Long-Term Capital Vanishes. During the last three months of 1990, foreign direct investment in the United States fell to just over $ 1 billion, an astonishingly low level considering the fact that $ 21.5 billion in offshore capital was pumped into this country a year earlier. The collapse of long-term overseas investment may defuse the political furor over rapidly growing foreign ownership of U.S. assets. But it is not good economic news.
There are two kinds of international investment. Portfolio investment, such as the purchase of U.S. government bonds by Japanese pension funds, aims to secure future income but does not establish working control of an asset. Direct investment, on the other hand, includes foreign purchase of companies and the creation of new subsidiaries. The good thing about direct investment is that it represents long-term commitment. Portfolio investment is a purely paper transaction that can be quickly reversed -- especially if the investment is in short-term assets like bank deposits and overnight money. The speculators who have put their money into dollars today because the United States won the gulf war can easily shift their money into Japanese yen or German marks tomorrow. Michelin Tire, which has spent years building a cluster of plants in the United States and the management and distribution structure that supports them, will not be as capricious an investor. A country is like a company. A firm that is financed primarily with short-term debt is much more vulnerable to financial crisis than one with a strong equity base and committed stockholders.
Financing the U.S. Trade Deficit. In the late 1980s, there was a huge surge in foreign direct investment into the United States as Japanese and European firms scooped up American corporations and real estate. Two years ago, direct investment supplied 65 percent of the money the United States needed to finance its continuing deficit in foreign trade. It seemed that offshore funds would continue to flow into this country forever. The last thing anybody expected was that foreigners would simply stop investing here.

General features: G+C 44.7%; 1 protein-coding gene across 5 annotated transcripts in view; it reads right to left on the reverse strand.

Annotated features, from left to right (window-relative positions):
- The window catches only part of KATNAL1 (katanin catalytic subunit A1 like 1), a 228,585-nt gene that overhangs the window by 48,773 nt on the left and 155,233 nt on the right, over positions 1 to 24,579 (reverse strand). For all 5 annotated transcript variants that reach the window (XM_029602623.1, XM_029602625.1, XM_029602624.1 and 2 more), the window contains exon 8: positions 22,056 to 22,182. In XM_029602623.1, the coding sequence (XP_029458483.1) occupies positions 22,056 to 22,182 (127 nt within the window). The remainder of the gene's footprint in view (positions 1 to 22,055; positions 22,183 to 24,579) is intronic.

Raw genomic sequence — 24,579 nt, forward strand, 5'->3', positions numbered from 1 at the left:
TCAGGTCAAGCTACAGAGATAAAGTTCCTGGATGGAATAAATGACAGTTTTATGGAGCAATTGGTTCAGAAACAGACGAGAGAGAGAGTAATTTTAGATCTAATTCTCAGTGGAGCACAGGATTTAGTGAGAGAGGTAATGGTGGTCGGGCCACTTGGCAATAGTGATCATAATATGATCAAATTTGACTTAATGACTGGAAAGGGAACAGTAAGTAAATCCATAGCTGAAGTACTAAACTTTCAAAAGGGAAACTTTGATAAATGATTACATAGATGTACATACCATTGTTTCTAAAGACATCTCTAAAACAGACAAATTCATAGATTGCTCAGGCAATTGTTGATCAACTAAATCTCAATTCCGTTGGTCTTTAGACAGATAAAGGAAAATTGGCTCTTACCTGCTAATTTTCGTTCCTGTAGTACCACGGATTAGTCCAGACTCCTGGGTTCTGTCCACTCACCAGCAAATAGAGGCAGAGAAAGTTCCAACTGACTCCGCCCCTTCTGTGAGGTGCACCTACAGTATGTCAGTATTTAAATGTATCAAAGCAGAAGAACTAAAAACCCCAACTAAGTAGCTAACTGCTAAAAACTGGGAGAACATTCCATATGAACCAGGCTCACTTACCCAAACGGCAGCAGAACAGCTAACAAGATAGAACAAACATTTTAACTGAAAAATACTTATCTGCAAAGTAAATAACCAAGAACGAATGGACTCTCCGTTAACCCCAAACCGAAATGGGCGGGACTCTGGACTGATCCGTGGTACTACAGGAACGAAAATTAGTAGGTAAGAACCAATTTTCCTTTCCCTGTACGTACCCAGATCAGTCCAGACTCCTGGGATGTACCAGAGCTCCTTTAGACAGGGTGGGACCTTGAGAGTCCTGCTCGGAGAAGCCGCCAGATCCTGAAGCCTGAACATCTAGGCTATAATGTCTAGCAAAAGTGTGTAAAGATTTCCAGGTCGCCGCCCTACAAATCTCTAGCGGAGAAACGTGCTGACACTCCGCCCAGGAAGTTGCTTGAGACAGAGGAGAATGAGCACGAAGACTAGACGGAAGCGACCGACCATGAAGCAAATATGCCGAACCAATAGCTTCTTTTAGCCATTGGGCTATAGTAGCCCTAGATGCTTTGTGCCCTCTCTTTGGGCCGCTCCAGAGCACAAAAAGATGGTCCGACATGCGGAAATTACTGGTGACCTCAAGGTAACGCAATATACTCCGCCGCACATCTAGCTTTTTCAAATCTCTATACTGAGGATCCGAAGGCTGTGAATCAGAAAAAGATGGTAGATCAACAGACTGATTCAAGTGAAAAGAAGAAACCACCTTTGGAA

Yet that is what has happened. Foreigners making longer-term investments do not believe that the American economy is a good bet. Nonetheless, the United States still needs foreign money, despite the fact that the nation's trade deficit has declined from $ 162 billion in 1987 to almost $ 100 billion last year. To close this gap, the United States had to borrow or sell assets. Only 26 percent of the shortfall was filled by foreign direct investment; in the fourth quarter of 1990, the number plummeted to just 4 percent.
What kind of foreign investors is the United States now attracting? The answer is fairly disturbing. In 1990, America ran a positive ''statistical discrepancy" of $ 73 billion. The discrepancy is the difference between the deficit on goods and services and recorded inflows of capital. Most experts believe that this discrepancy arises when foreign investors put their money in very-short-term assets like bank deposits. These investments are harder to keep track of than purchases of stocks and bonds. The huge discrepancy tells us that although the dollar is currently strong and the United States is able to finance its continuing deficits with ease, we are living on inflows of hot money -- money that moves in and out of financial markets as the economic news changes. Many analysts believe the Federal Reserve Board should cut interest rates because the dollar is so vibrant. But the Fed shouldn't be deceived by hot money when it makes monetary policy.
Watch for a Weakening Dollar. Today's situation resembles that of late 1984 and early 1985, when the dollar was strong because of inflows of short-term money and the United States was attracting little long-term investment. The superdollar proved ephemeral, and the ensuing plunge ended only when the weak dollar, which made U.S. assets look like good buys to foreigners, began attracting direct long-term investment. Now the direct investment has dried up. This suggests that the dollar -- despite its current muscle -- is vulnerable. It also indicates that foreigners are reluctant to make long-term financial commitments to the U.S. economy.
Foreign ownership of U.S. companies, especially in manufacturing, increased steadily during the 1980s.
Percentage of U.S. manufacturing controlled by foreign firms
1977 5.2 pct. 3.5 pct.
1978 5.7 pct. 3.9 pct.
1979 6.6 pct. 4.8 pct.
1980 7.2 pct. 5.5 pct.
1981 9.6 pct. 6.5 pct.
1982 9.8 pct. 6.6 pct.
1983 10.1 pct. 7.2 pct.
1984 10.2 pct. 7.1 pct.
1985 10.8 pct. 7.6 pct.
1986 11.4 pct. 7.3 pct.
1987 12.2 pct. 7.9 pct.
1988 14.0 pct. 9.1 pct.
During 1990, however, the rate of foreign direct investment in the U.S. plunged.
Inflows of foreign direct investment
4Q $ 21.5 bil.
1Q $ 5.5 bil.
2Q $ 7.2 bil.
3Q $ 11.9 bil.
4Q $ 1.1 bil.
During the late 1980s, foreign direct investment helped cover much of America's trade deficit; now it no longer does.
Foreign direct investment, percentage of U.S. current account deficit
1985 16.9 pct.
1986 25.6 pct.
1987 32.6 pct.
1988 46.2 pct.
1989 65.6 pct.
1990 25.9 pct.
Originally published, 4.29.91